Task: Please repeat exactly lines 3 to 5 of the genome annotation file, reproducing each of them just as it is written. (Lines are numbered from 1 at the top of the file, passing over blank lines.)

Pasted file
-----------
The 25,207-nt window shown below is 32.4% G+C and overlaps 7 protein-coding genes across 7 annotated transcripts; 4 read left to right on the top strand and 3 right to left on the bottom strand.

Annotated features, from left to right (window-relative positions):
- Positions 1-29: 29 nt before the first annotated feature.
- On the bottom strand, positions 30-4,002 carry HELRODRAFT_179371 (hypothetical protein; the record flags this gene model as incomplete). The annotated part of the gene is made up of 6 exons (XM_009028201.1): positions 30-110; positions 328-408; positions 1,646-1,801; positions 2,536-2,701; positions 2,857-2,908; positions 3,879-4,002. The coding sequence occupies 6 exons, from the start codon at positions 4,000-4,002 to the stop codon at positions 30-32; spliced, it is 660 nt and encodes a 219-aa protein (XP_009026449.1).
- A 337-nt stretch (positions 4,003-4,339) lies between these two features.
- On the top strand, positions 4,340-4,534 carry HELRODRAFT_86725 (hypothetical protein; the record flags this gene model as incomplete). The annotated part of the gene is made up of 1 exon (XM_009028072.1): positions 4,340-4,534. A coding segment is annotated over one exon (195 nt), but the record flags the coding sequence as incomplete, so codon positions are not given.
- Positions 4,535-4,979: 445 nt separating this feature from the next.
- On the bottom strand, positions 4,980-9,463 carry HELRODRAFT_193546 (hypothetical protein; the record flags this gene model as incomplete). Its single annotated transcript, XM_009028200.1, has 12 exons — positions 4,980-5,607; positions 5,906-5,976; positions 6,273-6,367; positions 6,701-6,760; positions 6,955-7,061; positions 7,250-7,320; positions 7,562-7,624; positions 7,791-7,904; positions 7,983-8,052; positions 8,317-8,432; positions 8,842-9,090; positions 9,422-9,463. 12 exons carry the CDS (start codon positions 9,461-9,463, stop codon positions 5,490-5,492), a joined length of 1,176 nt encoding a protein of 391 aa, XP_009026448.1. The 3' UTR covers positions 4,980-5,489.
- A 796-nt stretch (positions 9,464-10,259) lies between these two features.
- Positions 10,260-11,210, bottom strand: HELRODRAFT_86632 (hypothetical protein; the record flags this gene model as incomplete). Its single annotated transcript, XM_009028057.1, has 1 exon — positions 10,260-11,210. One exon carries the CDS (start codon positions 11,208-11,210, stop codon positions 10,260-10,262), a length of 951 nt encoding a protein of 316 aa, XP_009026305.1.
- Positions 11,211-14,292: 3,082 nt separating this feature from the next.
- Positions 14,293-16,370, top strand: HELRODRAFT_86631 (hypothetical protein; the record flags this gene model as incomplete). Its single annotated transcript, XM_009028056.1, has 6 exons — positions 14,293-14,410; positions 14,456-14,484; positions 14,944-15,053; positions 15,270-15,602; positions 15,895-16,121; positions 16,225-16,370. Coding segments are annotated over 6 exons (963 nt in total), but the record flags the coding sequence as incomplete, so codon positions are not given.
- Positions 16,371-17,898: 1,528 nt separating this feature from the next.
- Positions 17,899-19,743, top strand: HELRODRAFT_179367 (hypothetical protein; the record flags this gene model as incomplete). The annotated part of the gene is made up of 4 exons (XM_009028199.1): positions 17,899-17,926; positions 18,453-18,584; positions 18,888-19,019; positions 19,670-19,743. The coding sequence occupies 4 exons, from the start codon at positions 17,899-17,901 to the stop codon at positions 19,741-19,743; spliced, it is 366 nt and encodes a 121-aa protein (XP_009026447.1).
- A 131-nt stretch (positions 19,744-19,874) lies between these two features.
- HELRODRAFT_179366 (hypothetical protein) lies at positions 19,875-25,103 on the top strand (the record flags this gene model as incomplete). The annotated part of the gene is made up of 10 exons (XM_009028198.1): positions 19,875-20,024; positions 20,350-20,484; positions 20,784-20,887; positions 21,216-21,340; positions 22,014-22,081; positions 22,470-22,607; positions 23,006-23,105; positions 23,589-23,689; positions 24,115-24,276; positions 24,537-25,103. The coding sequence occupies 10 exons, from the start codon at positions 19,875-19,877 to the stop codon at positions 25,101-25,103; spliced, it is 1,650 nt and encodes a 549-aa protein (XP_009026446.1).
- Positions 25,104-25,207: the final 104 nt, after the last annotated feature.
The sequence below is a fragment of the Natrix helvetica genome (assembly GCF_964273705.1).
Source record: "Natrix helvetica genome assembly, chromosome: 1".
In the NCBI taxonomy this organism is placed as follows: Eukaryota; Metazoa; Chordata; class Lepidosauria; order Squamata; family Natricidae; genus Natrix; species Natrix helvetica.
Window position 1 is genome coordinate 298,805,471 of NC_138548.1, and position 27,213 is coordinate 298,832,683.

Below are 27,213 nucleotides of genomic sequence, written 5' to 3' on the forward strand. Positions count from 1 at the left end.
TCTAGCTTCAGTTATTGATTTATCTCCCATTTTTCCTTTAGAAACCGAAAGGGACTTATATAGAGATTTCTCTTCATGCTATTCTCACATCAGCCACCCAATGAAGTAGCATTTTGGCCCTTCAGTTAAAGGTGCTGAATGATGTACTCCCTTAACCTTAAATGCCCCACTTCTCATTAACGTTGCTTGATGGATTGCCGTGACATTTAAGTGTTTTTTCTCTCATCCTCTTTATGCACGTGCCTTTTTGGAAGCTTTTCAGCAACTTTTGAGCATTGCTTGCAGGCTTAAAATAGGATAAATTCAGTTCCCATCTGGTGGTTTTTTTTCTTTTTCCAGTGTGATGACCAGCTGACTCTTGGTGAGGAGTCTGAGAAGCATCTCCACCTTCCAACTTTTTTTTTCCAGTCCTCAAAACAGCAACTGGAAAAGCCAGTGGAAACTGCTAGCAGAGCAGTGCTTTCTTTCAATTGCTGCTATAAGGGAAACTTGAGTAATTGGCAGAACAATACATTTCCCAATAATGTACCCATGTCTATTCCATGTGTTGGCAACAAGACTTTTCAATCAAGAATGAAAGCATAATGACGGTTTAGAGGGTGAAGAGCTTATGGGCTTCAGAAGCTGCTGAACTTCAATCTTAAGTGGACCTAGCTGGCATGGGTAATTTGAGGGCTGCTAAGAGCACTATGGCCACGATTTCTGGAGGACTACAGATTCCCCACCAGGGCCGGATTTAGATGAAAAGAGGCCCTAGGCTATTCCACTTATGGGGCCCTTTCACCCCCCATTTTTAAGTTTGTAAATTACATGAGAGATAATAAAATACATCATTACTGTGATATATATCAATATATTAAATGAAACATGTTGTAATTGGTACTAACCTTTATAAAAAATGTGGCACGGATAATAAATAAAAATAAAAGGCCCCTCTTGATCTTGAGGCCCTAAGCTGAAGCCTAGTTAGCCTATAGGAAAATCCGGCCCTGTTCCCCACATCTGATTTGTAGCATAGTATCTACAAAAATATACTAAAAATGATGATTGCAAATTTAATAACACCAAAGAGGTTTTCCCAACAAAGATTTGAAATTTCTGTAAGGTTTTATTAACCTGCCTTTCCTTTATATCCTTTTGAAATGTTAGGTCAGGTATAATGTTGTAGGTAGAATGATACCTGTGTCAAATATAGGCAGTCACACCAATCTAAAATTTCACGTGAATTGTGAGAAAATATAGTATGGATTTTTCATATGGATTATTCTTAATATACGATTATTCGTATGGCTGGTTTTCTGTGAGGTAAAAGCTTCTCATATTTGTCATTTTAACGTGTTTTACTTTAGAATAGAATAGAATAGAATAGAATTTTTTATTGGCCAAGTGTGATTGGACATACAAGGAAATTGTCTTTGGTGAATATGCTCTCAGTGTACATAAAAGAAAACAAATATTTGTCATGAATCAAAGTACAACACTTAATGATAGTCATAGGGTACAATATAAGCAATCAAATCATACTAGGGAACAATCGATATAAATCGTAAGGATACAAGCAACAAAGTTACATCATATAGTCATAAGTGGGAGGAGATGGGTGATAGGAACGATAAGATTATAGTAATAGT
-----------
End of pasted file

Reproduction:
- Positions 1-29: 29 nt before the first annotated feature.
- On the bottom strand, positions 30-4,002 carry HELRODRAFT_179371 (hypothetical protein; the record flags this gene model as incomplete). The annotated part of the gene is made up of 6 exons (XM_009028201.1): positions 30-110; positions 328-408; positions 1,646-1,801; positions 2,536-2,701; positions 2,857-2,908; positions 3,879-4,002. The coding sequence occupies 6 exons, from the start codon at positions 4,000-4,002 to the stop codon at positions 30-32; spliced, it is 660 nt and encodes a 219-aa protein (XP_009026449.1).
- A 337-nt stretch (positions 4,003-4,339) lies between these two features.